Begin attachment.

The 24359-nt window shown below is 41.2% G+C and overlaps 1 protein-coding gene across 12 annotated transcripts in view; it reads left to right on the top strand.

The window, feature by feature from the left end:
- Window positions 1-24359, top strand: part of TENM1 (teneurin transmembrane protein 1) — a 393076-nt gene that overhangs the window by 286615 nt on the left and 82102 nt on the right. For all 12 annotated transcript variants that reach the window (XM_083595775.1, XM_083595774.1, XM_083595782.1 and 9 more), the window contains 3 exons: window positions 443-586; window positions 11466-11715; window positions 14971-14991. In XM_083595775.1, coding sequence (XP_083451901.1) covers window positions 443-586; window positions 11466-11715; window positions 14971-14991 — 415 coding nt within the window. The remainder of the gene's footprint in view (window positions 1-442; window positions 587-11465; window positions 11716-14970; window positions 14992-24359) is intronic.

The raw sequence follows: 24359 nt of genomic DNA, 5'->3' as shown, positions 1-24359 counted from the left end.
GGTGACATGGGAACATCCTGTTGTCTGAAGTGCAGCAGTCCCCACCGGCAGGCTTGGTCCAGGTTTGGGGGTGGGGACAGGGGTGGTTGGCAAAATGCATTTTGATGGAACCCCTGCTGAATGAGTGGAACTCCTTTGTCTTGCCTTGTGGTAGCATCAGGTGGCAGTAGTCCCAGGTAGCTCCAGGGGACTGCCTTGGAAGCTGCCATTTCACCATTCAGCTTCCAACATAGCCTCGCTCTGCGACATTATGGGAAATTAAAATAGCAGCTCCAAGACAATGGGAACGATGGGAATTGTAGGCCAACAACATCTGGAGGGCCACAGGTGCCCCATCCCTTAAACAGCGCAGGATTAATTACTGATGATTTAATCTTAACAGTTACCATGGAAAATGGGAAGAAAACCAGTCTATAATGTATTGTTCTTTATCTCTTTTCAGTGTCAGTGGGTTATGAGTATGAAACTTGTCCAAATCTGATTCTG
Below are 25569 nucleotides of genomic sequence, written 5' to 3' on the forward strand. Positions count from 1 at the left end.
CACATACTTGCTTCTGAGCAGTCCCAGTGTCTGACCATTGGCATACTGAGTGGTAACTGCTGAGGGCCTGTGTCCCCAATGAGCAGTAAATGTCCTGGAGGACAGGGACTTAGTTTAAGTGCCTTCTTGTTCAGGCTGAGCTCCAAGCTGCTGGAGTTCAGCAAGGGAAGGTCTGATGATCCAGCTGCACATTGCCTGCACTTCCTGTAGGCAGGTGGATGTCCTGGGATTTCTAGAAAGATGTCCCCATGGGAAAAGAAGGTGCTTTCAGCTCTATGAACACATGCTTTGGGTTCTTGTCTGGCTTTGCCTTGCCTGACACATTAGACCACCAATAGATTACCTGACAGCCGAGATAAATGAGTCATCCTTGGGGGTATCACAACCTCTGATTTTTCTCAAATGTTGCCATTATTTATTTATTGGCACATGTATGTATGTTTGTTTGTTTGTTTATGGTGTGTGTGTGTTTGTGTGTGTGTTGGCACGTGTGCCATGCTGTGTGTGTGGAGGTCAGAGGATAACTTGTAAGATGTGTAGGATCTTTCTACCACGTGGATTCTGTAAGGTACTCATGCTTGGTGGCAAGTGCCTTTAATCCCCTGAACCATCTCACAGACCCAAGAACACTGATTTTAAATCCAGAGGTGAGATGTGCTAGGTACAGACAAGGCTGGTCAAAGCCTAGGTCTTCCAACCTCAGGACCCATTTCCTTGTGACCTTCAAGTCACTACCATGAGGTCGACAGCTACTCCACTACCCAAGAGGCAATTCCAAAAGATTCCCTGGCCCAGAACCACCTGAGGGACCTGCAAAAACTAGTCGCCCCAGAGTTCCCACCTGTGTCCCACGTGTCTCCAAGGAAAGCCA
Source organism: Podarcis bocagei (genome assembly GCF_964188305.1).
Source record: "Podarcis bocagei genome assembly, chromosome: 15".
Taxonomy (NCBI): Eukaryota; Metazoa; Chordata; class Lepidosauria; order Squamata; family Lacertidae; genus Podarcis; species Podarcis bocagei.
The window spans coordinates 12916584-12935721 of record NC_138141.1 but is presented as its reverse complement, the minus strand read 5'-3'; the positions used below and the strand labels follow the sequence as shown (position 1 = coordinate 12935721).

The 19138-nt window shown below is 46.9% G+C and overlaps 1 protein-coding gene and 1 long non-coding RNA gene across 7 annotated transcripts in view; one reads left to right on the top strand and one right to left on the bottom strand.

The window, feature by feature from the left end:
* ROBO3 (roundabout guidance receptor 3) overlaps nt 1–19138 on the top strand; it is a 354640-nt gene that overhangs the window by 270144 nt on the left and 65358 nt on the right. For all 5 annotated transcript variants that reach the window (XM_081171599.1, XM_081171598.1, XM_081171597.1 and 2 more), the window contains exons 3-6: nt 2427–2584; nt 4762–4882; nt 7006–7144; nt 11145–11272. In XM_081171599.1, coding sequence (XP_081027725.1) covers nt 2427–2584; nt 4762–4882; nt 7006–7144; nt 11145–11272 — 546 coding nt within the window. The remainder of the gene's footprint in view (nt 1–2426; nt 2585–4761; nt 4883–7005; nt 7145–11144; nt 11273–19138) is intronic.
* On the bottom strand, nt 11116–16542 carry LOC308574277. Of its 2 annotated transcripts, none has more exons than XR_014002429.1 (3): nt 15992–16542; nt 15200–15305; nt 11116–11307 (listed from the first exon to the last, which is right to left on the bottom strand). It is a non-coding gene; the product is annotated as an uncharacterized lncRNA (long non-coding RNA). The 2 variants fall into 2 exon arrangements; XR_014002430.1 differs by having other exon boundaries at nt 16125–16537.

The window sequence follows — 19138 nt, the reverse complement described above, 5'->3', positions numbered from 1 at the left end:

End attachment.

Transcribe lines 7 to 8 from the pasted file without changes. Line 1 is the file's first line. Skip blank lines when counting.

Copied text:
CACATACTTGCTTCTGAGCAGTCCCAGTGTCTGACCATTGGCATACTGAGTGGTAACTGCTGAGGGCCTGTGTCCCCAATGAGCAGTAAATGTCCTGGAGGACAGGGACTTAGTTTAAGTGCCTTCTTGTTCAGGCTGAGCTCCAAGCTGCTGGAGTTCAGCAAGGGAAGGTCTGATGATCCAGCTGCACATTGCCTGCACTTCCTGTAGGCAGGTGGATGTCCTGGGATTTCTAGAAAGATGTCCCCATGGGAAAAGAAGGTGCTTTCAGCTCTATGAACACATGCTTTGGGTTCTTGTCTGGCTTTGCCTTGCCTGACACATTAGACCACCAATAGATTACCTGACAGCCGAGATAAATGAGTCATCCTTGGGGGTATCACAACCTCTGATTTTTCTCAAATGTTGCCATTATTTATTTATTGGCACATGTATGTATGTTTGTTTGTTTGTTTATGGTGTGTGTGTGTTTGTGTGTGTGTTGGCACGTGTGCCATGCTGTGTGTGTGGAGGTCAGAGGATAACTTGTAAGATGTGTAGGATCTTTCTACCACGTGGATTCTGTAAGGTACTCATGCTTGGTGGCAAGTGCCTTTAATCCCCTGAACCATCTCACAGACCCAAGAACACTGATTTTAAATCCAGAGGTGAGATGTGCTAGGTACAGACAAGGCTGGTCAAAGCCTAGGTCTTCCAACCTCAGGACCCATTTCCTTGTGACCTTCAAGTCACTACCATGAGGTCGACAGCTACTCCACTACCCAAGAGGCAATTCCAAAAGATTCCCTGGCCCAGAACCACCTGAGGGACCTGCAAAAACTAGTCGCCCCAGAGTTCCCACCTGTGTCCCACGTGTCTCCAAGGAAAGCCA
Source organism: Podarcis bocagei (genome assembly GCF_964188305.1).